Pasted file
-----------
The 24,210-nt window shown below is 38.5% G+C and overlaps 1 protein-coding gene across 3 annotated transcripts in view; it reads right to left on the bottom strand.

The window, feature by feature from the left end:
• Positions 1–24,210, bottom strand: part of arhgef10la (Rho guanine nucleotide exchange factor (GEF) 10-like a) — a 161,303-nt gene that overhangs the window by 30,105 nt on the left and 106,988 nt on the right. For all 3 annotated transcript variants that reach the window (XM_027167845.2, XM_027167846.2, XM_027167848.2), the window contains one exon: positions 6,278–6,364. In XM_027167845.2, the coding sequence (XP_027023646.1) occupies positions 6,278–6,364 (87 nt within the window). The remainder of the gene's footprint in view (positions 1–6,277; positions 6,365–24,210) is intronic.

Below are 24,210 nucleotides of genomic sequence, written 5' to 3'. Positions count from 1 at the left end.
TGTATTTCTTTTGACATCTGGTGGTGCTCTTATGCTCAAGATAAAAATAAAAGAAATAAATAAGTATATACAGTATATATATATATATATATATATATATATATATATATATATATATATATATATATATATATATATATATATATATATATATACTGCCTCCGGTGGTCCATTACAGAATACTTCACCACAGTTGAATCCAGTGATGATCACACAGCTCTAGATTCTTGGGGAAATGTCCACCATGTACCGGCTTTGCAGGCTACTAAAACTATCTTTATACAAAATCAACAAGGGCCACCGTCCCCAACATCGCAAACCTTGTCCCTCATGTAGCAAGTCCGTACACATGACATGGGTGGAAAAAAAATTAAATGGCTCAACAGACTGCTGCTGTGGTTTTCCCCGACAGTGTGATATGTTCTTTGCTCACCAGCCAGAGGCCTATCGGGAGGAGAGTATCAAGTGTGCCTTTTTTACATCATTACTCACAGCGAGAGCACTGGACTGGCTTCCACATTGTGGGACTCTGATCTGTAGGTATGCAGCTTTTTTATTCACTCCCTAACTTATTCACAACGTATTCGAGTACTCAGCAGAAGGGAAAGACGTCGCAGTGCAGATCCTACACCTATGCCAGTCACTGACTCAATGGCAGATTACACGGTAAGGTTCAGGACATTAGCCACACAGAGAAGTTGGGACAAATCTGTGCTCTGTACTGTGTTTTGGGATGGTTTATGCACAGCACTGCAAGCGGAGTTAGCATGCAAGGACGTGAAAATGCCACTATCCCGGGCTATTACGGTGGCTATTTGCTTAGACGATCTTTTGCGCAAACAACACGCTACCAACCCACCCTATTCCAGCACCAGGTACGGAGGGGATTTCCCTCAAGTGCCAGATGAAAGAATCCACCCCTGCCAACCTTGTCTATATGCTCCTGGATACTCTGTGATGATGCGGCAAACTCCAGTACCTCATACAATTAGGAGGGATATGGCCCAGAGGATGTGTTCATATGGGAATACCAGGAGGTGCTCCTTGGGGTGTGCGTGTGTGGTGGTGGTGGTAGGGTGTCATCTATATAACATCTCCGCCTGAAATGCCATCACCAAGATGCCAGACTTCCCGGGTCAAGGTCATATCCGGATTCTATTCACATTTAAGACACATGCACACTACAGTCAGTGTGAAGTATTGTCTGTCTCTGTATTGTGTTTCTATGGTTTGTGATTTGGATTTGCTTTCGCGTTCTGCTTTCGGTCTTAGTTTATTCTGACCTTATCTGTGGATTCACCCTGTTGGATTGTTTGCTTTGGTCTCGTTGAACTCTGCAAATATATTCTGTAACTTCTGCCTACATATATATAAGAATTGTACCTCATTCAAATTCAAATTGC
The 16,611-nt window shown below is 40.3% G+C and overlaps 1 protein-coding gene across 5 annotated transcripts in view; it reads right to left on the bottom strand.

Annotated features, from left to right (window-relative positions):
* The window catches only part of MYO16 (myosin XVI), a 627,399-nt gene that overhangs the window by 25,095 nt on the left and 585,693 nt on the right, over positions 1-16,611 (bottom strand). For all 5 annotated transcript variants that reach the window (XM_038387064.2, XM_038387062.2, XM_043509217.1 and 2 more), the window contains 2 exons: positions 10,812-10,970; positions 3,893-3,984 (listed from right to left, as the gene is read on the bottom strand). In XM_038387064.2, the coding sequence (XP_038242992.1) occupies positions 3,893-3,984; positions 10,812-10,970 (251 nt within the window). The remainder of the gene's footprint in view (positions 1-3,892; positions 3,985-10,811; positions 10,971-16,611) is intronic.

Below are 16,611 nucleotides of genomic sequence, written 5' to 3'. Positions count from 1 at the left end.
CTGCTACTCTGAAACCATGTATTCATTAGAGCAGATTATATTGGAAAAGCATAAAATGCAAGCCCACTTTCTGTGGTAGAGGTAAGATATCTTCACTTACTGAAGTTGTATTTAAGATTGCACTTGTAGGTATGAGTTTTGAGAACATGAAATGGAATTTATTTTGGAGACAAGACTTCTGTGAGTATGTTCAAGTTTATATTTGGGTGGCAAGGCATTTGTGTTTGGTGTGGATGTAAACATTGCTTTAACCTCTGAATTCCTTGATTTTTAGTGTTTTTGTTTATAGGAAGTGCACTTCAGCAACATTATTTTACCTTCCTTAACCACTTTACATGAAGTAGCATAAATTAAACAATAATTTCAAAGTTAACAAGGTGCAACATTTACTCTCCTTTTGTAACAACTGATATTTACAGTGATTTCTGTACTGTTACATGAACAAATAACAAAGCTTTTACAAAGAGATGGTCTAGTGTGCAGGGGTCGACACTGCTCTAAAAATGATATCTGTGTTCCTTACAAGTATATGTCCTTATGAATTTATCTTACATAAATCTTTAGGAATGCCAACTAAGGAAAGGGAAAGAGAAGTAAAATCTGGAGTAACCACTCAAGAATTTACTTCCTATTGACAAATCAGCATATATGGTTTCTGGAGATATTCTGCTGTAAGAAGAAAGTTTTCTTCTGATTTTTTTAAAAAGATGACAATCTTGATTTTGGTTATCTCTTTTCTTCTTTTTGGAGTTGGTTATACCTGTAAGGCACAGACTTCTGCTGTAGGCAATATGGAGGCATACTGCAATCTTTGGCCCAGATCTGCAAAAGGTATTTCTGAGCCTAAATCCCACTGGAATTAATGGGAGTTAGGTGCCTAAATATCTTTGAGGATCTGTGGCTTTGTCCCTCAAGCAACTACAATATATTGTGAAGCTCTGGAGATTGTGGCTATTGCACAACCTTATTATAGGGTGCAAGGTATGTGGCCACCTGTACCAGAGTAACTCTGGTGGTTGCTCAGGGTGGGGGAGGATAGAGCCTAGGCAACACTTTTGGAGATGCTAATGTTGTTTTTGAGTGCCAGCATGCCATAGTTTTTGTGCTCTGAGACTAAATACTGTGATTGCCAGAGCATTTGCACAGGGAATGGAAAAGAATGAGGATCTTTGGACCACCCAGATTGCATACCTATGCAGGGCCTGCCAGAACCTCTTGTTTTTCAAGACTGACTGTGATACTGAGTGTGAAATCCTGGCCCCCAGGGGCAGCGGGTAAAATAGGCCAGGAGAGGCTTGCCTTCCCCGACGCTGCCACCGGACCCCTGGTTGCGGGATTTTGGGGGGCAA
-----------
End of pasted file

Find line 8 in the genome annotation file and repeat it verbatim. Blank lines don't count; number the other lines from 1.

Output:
* The window catches only part of MYO16 (myosin XVI), a 627,399-nt gene that overhangs the window by 25,095 nt on the left and 585,693 nt on the right, over positions 1-16,611 (bottom strand). For all 5 annotated transcript variants that reach the window (XM_038387064.2, XM_038387062.2, XM_043509217.1 and 2 more), the window contains 2 exons: positions 10,812-10,970; positions 3,893-3,984 (listed from right to left, as the gene is read on the bottom strand). In XM_038387064.2, the coding sequence (XP_038242992.1) occupies positions 3,893-3,984; positions 10,812-10,970 (251 nt within the window). The remainder of the gene's footprint in view (positions 1-3,892; positions 3,985-10,811; positions 10,971-16,611) is intronic.